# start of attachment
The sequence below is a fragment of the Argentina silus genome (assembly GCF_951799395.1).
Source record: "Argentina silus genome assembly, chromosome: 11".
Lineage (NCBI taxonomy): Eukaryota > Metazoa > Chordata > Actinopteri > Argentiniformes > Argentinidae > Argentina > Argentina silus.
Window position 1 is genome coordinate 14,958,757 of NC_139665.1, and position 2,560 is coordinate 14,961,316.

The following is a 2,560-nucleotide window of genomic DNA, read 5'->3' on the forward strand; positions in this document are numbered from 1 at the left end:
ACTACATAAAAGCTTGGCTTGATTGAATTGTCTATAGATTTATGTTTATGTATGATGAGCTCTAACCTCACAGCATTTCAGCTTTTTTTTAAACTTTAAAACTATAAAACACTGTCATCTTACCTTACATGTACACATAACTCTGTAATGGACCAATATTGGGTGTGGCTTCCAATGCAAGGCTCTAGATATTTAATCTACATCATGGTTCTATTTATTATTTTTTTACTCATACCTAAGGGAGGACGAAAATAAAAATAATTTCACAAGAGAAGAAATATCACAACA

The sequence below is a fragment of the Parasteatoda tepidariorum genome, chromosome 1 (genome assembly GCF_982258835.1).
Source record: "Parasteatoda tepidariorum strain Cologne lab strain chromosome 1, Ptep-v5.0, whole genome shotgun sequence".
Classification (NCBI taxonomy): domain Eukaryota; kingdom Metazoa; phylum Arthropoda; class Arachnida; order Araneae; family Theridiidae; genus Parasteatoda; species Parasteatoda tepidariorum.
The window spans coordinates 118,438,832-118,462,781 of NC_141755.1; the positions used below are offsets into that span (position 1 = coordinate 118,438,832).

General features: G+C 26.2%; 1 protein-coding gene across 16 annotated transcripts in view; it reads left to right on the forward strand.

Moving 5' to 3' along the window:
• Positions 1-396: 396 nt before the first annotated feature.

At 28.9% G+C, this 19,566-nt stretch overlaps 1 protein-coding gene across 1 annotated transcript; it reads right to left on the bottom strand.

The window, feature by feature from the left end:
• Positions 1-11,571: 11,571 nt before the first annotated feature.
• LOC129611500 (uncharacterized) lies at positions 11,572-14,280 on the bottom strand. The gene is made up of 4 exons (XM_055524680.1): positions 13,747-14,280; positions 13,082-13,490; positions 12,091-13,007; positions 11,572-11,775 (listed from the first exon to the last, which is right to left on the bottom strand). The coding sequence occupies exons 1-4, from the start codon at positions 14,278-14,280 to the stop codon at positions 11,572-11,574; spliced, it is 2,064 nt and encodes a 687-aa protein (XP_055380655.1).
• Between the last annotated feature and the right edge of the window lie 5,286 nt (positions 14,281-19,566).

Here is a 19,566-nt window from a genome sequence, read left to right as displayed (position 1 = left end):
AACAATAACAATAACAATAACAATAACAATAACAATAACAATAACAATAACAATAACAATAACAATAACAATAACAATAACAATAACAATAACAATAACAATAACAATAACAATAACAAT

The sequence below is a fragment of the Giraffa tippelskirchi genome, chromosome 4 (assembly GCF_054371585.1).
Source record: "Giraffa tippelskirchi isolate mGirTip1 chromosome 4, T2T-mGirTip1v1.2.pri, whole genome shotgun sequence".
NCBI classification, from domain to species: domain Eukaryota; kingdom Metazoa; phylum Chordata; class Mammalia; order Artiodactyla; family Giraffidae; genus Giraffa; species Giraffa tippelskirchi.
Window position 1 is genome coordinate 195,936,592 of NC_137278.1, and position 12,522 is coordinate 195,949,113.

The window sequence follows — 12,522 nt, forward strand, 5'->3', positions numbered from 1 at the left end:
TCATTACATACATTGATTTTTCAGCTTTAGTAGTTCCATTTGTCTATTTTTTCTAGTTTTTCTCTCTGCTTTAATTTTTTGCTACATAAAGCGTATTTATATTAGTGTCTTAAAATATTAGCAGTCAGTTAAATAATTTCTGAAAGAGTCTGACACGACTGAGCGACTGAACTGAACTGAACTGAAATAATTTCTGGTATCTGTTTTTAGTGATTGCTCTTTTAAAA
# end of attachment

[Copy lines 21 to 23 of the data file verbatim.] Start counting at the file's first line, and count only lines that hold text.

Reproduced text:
The sequence below is a fragment of the Giraffa tippelskirchi genome, chromosome 4 (assembly GCF_054371585.1).
Source record: "Giraffa tippelskirchi isolate mGirTip1 chromosome 4, T2T-mGirTip1v1.2.pri, whole genome shotgun sequence".
NCBI classification, from domain to species: domain Eukaryota; kingdom Metazoa; phylum Chordata; class Mammalia; order Artiodactyla; family Giraffidae; genus Giraffa; species Giraffa tippelskirchi.